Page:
For some, a lipstick is just a lipstick. But for others, it's a source of strength, creativity, and expression. In our series Power Faces, we'll explore the relationship between strong women and the makeup they choose to wear — or not. Our latest subject is Gia Seo, a creative director, stylist, and sometimes-model known for her bold approach to color and self-described "sockfluencer" status. This story was told to Rachel Krause and edited for length and clarity.
Growing up, my mom didn’t allow me to wear makeup. I was 18 the first time I tried it, and it was a Christian Dior mascara, the same one I wear to this day. I was just focused on really simple skin care — Cetaphil, Noxzema one time when I had a pimple. I didn’t even know what toner was, had never used an oil or a serum. In my adult life, my beauty routine is still quite minimal. If I do a crazy eye, I’ll go completely bare on my skin; if I do a heavier lip, I’ll be sure to keep my eyes really simple. I like the balance of less extreme and more extreme.
I think because makeup wasn’t a part of my life until later in my teen years, it’s more of an accessory to me. There are definitely days where I look to beauty to boost my confidence, but I try not to use it to mask my insecurities — I think that would lead me down a road of constantly running away from my flaws and insecurities. It’s so easy to use beauty to make yourself look beautiful, right? That’s why it’s called beauty. As I get older and I feel a lot more sure of myself and more positive with the person I'm becoming, I use beauty more as an accessory or a mood booster than something to cover up.
Communicating In Color
When I first moved to New York, I was just a small-town girl from Alaska. I started working for this company that only sold black or white clothing, and I didn’t know what color was for a few years after that. Then one day, I tried a little bit of gray, a little bit of brown, decided the brown looked really cool with the yellow… it started small. I really do love color so much. I struggle with language because my mind works faster than my mouth, and I tend to think faster in Korean, which doesn't translate to English a lot. So I use my style and the colors that I choose on my face to be the language that I don't always speak.
In the last few years, I’ve become a lot more experimental with the type of beauty that I showcase. Before, the more extreme makeup was when I was on set and talented makeup artists were creating the looks, but at home I was keeping it pretty minimal. A year or two before Euphoria, I discovered this brand called Suva Beauty that does these Hydra Liners, a powder pot you wet with a brush and it turns into liquid. It was the first time I found an eyeliner that was really easy to use. Before that I’d been afraid to use anything extravagant — I couldn’t do an even cat eye, couldn’t get my eyebrows to look even when I filled them in. When I found that eyeliner, it opened the world for me in terms of what I can put on my face. On top of that, now I don't really care about it matching so much. I think that symmetry is in the eye of the beholder.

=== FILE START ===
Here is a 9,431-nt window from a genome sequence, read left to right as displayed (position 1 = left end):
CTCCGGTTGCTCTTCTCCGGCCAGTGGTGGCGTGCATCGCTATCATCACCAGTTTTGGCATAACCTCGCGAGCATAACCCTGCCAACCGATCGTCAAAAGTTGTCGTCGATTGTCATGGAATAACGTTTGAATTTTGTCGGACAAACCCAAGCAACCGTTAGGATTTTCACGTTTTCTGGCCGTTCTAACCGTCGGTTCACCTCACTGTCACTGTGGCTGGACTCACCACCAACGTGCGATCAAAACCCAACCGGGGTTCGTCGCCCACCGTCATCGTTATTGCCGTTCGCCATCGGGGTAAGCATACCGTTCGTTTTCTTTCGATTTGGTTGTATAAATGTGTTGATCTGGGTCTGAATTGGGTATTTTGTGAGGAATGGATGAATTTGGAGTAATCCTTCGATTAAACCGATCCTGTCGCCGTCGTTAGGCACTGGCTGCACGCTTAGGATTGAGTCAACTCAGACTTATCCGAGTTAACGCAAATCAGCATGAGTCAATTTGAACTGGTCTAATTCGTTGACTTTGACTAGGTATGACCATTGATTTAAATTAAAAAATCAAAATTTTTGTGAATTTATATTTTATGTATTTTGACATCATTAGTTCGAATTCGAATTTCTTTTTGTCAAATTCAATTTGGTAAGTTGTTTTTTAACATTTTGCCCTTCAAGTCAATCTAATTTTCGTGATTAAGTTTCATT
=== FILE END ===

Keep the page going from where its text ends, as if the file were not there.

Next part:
Finding Inspiration — Or Not
With COVID, my beauty has changed in the sense that — I'm almost afraid to admit this, but sometimes I'll focus very much on my eyes, because that's really the only part of your face you can see most of the time. But if I were to take off my mask, you would laugh, because it’s just totally bare skin and my eyes are super, super done up. Now that masks are coming off, I wonder if my beauty routine will change. I've become so comfortable with literally no makeup. I feel like so many more women have embraced that, and I don't know if that's part of being in quarantine or in a pandemic. It's definitely fun to experiment with makeup and skin care, but I think my mind tells me, like, you know what you're comfortable with and what works for you. So I kind of stick to that routine.
I only look at beauty for inspiration when it comes to my work, if a client is hiring me to build a project for them or I'm creative directing a concept. I don't really look at a lot of inspiration for beauty for myself personally. When I’m building my own look, I have no real process. I’m not someone who has the mind or creativity to sit down every day and come up with a really beautiful look, so it really happens for me when inspiration strikes. Smells trigger visual imagery for me a lot: If I smell something in particular that reminds me of a certain product or even a type of food or something, I’ll think, Yellow smells like a specific spice I grew up with in Alaska, so maybe I’ll do a full yellow look. I read Roald Dahl a lot during quarantine, and for a while there all my beauty looks were somehow related to Roald Dahl book covers. But I stopped pretty soon after I stopped reading Roald Dahl.
I’m a huge believer in color theory. I have a lot of color theory books and I’m constantly looking for inspiration there. For a while I was just doing pairing colors blindly, but one day I just hit a wall. When you’re a creative or a content creator, there are only so many ways you can do the same thing. I started to realize that I was not excited about the creative I was doing at all, then I remembered how much I enjoyed my art classes in school and how little I use them now. One thing that really stuck with me was that my sculpture professor was a huge color theorist; he talked about it every class. I went back to my curriculum and bought a few books he had made us read in school. Sometimes it works; there are definitely times where I’m like, Who let me out of the house looking like this? But learning those lessons is the only way you can grow.